Sri Lanka Tamils: imperfect post-war freedom to vote

JAFFNA, Sri Lanka (Reuters) - Tamils in Sri Lanka’s former war zone voted on Thursday to elect parliamentarians for the first time in three decades without the Tamil Tiger rebels dictating their ballots at gunpoint.

Men carry ballot boxes to a counting center as policemen stand guard after the closing of voting in Colombo April 8, 2010. Tamils in Sri Lanka's former war zone voted on Thursday to elect parliamentarians for the first time in three decades without the Tamil Tiger rebels dictating their ballots at gunpoint. REUTERS/Dinuka Liyanawatte

During their three-decade reign over parts of northern and eastern Sri Lanka, the separatist Liberation Tigers of Tamil Eelam (LTTE) routinely intimidated voters and forced them to vote for their political proxy, the Tamil National Alliance (TNA).

Even so, turnout was around 20 percent in most former rebel areas compared to about 50 percent islandwide, election monitors said. Thousands of soldiers remain garrisoned in the region, which critics say hampers a sense of freedom.

“People here are voting interestedly because this is the first time we are having a general election without the LTTE,” said R. Croose, 25, a private sector employee in Mannar, an area of the western coast under Tiger control until July 2008.

Thursday’s voting process was far from perfect, with missing names on voter rolls, a fact officials have blamed on the multiple displacements of people during the war and the Tigers’ tampering with government records.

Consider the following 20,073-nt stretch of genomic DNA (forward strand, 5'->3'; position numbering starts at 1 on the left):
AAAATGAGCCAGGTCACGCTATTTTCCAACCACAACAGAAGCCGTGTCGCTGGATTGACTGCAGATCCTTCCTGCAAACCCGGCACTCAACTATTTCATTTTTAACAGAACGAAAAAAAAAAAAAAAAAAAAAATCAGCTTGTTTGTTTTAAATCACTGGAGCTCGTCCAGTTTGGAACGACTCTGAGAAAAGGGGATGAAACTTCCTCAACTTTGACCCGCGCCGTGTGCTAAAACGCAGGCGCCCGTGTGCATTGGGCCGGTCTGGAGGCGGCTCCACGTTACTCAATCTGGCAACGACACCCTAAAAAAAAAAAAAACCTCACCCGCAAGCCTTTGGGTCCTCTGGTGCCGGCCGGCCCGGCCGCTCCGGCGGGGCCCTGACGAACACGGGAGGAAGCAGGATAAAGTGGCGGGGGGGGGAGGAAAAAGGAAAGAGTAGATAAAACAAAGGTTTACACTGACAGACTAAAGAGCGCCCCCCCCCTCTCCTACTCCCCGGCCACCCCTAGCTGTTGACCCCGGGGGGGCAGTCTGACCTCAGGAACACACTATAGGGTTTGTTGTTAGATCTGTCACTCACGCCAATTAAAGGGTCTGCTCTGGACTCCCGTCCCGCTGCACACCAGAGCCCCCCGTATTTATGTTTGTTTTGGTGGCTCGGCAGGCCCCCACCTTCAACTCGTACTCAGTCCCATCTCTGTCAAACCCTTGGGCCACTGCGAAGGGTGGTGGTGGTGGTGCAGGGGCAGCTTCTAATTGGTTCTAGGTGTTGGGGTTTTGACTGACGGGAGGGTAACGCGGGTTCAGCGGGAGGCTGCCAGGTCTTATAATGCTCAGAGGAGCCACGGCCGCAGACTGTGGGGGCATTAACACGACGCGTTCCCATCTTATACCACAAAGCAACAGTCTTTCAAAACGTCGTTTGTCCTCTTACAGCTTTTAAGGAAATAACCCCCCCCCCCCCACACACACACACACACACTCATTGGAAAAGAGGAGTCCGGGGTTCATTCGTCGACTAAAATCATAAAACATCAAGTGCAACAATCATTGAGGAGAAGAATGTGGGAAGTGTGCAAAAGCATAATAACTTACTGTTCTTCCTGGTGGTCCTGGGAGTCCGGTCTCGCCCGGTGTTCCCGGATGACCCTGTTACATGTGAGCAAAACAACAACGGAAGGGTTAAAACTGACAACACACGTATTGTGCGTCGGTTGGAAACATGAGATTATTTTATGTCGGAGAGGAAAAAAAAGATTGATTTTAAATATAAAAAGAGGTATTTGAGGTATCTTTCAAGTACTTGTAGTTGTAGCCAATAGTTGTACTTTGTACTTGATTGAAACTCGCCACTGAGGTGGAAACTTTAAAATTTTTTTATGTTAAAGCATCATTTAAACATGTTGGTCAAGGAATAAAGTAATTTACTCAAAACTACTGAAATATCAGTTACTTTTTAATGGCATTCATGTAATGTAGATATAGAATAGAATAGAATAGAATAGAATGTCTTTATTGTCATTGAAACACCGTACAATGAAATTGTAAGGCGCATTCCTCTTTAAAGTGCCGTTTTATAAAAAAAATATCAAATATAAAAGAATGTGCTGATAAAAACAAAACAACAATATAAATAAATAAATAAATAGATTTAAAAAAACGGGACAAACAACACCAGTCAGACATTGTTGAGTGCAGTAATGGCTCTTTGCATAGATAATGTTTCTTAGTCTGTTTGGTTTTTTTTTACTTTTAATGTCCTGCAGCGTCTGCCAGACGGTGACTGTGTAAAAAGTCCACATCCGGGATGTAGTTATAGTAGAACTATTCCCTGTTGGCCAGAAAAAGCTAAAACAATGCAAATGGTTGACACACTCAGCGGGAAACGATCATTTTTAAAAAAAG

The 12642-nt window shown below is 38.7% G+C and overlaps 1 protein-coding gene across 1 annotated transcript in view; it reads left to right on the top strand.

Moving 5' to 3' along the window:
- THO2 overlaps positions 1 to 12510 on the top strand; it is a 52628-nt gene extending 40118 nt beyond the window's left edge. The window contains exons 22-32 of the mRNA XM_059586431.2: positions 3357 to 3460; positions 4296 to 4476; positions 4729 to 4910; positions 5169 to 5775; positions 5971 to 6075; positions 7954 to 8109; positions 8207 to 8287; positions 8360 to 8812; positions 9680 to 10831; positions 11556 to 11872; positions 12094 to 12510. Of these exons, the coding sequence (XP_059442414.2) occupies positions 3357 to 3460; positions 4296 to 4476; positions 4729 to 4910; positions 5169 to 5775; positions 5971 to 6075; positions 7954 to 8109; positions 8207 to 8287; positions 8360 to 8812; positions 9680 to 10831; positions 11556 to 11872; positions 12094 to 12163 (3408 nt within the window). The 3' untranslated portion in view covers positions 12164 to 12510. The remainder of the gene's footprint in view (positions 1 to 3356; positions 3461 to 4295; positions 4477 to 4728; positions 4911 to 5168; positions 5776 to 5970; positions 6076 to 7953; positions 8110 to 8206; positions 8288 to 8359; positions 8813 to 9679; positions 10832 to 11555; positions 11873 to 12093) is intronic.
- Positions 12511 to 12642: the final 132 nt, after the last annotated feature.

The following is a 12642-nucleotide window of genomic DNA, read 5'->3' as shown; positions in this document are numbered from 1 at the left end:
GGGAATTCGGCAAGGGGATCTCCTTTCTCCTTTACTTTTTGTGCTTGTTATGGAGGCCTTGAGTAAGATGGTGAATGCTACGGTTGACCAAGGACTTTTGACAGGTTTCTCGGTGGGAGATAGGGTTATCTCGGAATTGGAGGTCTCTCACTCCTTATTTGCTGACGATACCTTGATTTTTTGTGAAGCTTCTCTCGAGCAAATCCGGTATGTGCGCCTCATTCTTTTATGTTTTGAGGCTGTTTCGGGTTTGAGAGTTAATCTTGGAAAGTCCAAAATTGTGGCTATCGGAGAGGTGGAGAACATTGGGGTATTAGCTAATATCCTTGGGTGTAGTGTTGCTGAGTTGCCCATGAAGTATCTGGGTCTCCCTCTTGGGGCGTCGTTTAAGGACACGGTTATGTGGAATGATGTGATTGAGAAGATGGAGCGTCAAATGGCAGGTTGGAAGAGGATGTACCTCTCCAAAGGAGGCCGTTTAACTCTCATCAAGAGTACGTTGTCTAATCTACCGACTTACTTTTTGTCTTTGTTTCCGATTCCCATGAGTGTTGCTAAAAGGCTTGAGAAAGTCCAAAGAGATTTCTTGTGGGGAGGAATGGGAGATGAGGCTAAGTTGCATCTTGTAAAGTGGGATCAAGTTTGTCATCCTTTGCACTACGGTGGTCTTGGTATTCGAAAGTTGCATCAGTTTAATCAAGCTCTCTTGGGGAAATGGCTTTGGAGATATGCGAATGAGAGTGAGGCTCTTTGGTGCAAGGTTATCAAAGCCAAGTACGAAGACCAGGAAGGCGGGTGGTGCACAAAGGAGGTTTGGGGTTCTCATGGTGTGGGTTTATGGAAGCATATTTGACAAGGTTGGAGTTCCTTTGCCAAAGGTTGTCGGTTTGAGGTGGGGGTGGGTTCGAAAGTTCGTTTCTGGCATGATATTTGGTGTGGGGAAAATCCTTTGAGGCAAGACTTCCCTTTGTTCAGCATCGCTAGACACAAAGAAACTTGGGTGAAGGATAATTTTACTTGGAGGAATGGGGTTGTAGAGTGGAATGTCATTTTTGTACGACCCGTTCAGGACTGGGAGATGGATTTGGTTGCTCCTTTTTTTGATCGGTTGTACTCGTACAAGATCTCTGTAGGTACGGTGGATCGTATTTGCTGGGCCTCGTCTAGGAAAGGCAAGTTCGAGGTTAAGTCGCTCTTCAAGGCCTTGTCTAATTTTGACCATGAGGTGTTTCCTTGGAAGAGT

“My name is not in the list,” said Weerasingham Nahamma, a 62-year old vegetable vendor, who had walked more than three miles for her nearest polling station, told Reuters.


Nor was the voting without intimidation, this time from supporters of a government minister, according to election monitors. They said the minister’s supporters blocked buses meant to carry Tamil war refugees from their camps to polling stations.

During the war, armed government proxies intimidated Tamils at the periphery of the Tigers’ sphere of influence through threats and violence as a counter to the rebels, leaving people caught in the middle.

With that electoral history, expectations remain low in the former LTTE areas.

“We didn’t have any control or influence in this election and my only hope is for all to live in peace,” said Thambithurai Aiyar, 59, a Hindu priest who voted.

The LTTE fought for a separate country for Sri Lanka’s minority Tamils, who had suffered decades of mistreatment at the hands of governments led by the Sinhalese ethnic majority since independence from Britain in 1948.

President Mahinda Rajapaksa is a Sinhalese Buddhist, and has struggled to win support in the mainly Hindu Tamil areas despite campaigning there on behalf of his ruling alliance candidates.

“People are still not confident the next government can give a political solution for Tamil problems,” said a Jaffna political analyst on condition of anonymity. “They have a feeling that Rajapaksa might enforce a solution which he thinks appropriate.”

He has all but rejected Tamil demands for devolving power, and said economic development is the route to reconciliation.

“We voted this time with a large number of hopes,” Sellaiya Ranjaneedevi, 51, told Reuters TV.

Since the end of the war in May last year after a drive by government forces, she has lived in a camp with tens of thousands of other refugees in the northern city of Vavuniya. She escaped the brutal finale of the conflict.

“First we want to return to our village and we want a new home there, a good school for the children, good drinking water and agriculture facilities. We are hoping to get these from the newly elected government.”

Additional reporting by Ranga Sirilal; Writing by Shihar Aneez; Editing by Bryson Hull and Ron Popeski